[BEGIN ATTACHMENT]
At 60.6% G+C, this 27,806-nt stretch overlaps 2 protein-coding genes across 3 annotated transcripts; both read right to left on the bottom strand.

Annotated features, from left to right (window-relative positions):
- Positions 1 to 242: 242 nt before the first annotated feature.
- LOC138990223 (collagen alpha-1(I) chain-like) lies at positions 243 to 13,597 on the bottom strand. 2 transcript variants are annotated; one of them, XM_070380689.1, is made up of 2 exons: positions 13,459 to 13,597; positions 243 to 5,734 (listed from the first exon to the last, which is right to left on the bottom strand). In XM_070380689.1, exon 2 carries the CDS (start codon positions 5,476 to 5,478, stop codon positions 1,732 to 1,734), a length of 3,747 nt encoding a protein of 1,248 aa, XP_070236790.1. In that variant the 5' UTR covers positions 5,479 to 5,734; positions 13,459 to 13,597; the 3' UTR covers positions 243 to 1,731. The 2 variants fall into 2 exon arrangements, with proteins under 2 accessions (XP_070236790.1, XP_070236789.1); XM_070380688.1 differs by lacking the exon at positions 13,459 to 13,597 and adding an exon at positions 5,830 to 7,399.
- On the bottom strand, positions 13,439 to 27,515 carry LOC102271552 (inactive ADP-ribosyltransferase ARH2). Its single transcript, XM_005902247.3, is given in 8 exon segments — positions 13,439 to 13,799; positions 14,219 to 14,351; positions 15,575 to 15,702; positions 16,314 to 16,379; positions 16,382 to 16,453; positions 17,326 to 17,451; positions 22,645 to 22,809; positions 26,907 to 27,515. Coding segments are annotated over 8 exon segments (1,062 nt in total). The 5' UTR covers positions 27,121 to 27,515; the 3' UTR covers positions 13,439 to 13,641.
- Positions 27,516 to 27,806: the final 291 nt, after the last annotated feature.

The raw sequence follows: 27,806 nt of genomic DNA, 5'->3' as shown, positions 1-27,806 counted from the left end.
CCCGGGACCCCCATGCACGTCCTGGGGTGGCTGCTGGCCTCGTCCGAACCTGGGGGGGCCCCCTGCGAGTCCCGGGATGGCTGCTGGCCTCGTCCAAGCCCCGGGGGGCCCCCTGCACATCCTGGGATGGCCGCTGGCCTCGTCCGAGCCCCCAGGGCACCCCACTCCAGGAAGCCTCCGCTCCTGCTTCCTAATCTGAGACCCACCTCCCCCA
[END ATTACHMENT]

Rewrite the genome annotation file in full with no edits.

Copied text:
At 60.6% G+C, this 27,806-nt stretch overlaps 2 protein-coding genes across 3 annotated transcripts; both read right to left on the bottom strand.

Annotated features, from left to right (window-relative positions):
- Positions 1 to 242: 242 nt before the first annotated feature.
- LOC138990223 (collagen alpha-1(I) chain-like) lies at positions 243 to 13,597 on the bottom strand. 2 transcript variants are annotated; one of them, XM_070380689.1, is made up of 2 exons: positions 13,459 to 13,597; positions 243 to 5,734 (listed from the first exon to the last, which is right to left on the bottom strand). In XM_070380689.1, exon 2 carries the CDS (start codon positions 5,476 to 5,478, stop codon positions 1,732 to 1,734), a length of 3,747 nt encoding a protein of 1,248 aa, XP_070236790.1. In that variant the 5' UTR covers positions 5,479 to 5,734; positions 13,459 to 13,597; the 3' UTR covers positions 243 to 1,731. The 2 variants fall into 2 exon arrangements, with proteins under 2 accessions (XP_070236790.1, XP_070236789.1); XM_070380688.1 differs by lacking the exon at positions 13,459 to 13,597 and adding an exon at positions 5,830 to 7,399.
- On the bottom strand, positions 13,439 to 27,515 carry LOC102271552 (inactive ADP-ribosyltransferase ARH2). Its single transcript, XM_005902247.3, is given in 8 exon segments — positions 13,439 to 13,799; positions 14,219 to 14,351; positions 15,575 to 15,702; positions 16,314 to 16,379; positions 16,382 to 16,453; positions 17,326 to 17,451; positions 22,645 to 22,809; positions 26,907 to 27,515. Coding segments are annotated over 8 exon segments (1,062 nt in total). The 5' UTR covers positions 27,121 to 27,515; the 3' UTR covers positions 13,439 to 13,641.
- Positions 27,516 to 27,806: the final 291 nt, after the last annotated feature.

The raw sequence follows: 27,806 nt of genomic DNA, 5'->3' as shown, positions 1-27,806 counted from the left end.
CCCGGGACCCCCATGCACGTCCTGGGGTGGCTGCTGGCCTCGTCCGAACCTGGGGGGGCCCCCTGCGAGTCCCGGGATGGCTGCTGGCCTCGTCCAAGCCCCGGGGGGCCCCCTGCACATCCTGGGATGGCCGCTGGCCTCGTCCGAGCCCCCAGGGCACCCCACTCCAGGAAGCCTCCGCTCCTGCTTCCTAATCTGAGACCCACCTCCCCCA